I look around and in the end I did got some good information that I hope was useful for her. I enjoyed a lot researching for this data, and I learn a lot while doing it too. Here is a tiny bit of what I found on some of the plants she ask me about.

About wasabi

IMG_5017 Wasabi plant

Wasabi plant

  • A staple of Japanese cuisine.

  • It is also known as "Japanese horseradish".

  • Its root is used as a condiment and has an extremely strong flavor similar to mustard.

  • Wasabi is a Brassica, so it is related to Cabbages, Cauliflower, Broccoli.

  • It is a very hard pant to grow because it has very specific requirements.

  • If grown correctly it will grow slowly for two years before is ready to harvest.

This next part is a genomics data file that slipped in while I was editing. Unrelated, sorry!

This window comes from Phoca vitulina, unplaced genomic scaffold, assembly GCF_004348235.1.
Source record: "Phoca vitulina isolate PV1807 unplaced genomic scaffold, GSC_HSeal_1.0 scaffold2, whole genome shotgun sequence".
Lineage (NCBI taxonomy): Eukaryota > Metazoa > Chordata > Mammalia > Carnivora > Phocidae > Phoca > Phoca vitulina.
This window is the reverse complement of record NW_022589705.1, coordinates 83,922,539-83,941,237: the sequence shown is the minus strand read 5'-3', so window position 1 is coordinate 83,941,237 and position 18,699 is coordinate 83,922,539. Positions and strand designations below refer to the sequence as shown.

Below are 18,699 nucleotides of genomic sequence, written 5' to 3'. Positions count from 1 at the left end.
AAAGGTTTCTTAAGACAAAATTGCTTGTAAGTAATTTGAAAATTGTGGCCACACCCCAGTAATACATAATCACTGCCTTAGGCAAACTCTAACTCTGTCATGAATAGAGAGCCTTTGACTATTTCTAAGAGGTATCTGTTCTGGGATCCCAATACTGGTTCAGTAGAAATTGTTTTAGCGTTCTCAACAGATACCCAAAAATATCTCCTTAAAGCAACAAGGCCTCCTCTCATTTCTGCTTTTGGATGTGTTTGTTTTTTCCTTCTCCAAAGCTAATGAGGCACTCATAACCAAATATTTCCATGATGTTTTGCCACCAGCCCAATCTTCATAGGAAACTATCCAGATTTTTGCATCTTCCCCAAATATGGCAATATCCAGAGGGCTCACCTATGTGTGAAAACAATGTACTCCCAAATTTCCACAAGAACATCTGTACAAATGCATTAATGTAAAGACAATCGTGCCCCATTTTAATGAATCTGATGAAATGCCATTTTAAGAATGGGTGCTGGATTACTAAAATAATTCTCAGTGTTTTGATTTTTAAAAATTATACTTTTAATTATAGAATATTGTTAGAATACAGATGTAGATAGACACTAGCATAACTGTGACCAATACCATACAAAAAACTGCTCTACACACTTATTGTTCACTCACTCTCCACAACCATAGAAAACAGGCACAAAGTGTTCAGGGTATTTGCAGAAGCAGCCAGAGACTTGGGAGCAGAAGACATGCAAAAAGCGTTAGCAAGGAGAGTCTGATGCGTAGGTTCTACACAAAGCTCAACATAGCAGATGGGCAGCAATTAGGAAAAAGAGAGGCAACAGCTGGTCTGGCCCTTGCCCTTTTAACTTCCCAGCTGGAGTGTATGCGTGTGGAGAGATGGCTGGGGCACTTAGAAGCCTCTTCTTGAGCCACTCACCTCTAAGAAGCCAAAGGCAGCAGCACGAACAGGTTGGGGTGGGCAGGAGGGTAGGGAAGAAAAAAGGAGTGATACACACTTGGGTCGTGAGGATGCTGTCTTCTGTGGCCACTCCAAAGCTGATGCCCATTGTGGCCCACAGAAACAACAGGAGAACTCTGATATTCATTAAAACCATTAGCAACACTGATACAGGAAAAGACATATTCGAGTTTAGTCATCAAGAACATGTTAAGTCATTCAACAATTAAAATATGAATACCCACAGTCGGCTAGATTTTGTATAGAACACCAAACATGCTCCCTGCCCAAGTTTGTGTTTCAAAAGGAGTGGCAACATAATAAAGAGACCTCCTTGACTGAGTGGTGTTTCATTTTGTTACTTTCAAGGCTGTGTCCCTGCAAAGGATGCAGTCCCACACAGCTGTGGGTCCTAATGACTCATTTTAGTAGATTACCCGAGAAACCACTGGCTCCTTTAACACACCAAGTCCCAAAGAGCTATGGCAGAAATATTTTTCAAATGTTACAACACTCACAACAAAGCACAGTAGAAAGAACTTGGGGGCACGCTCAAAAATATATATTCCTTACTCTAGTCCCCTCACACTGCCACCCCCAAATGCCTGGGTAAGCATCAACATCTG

Wasabi growing in the mountains of japan

  • It prefers cool, shady conditions. In japan it is usually grown in the mountains, using the running water from misty mountain streams.

  • At home might be best kept in a Aquaponics system, to keep them wet all the time, even the seeds won’t survive long time without the proper moisture.

  • The hardest part of growing wasabi might be getting a viable plant, seeds or plants are not easy to find.

A little about Shiso


Shiso plant

  • Also known as perilla ot beefsteak plant.

  • Great herb for cooking, garnishing and with some medicinal proprieties too.

  • It grows up to 130 cm tall. It has big and toothy leaves, with ruffled edges, and fine hairs on them.

  • It comes from the same family as basil, so the flavor is somehow similar but the texture is very different.

  • It is a very nice plant to have. It is an annual, but it reseeds easily with the proper conditions. Goes great with sashimi.

Shiso Leaves

Shiso is a great for cooking and garnish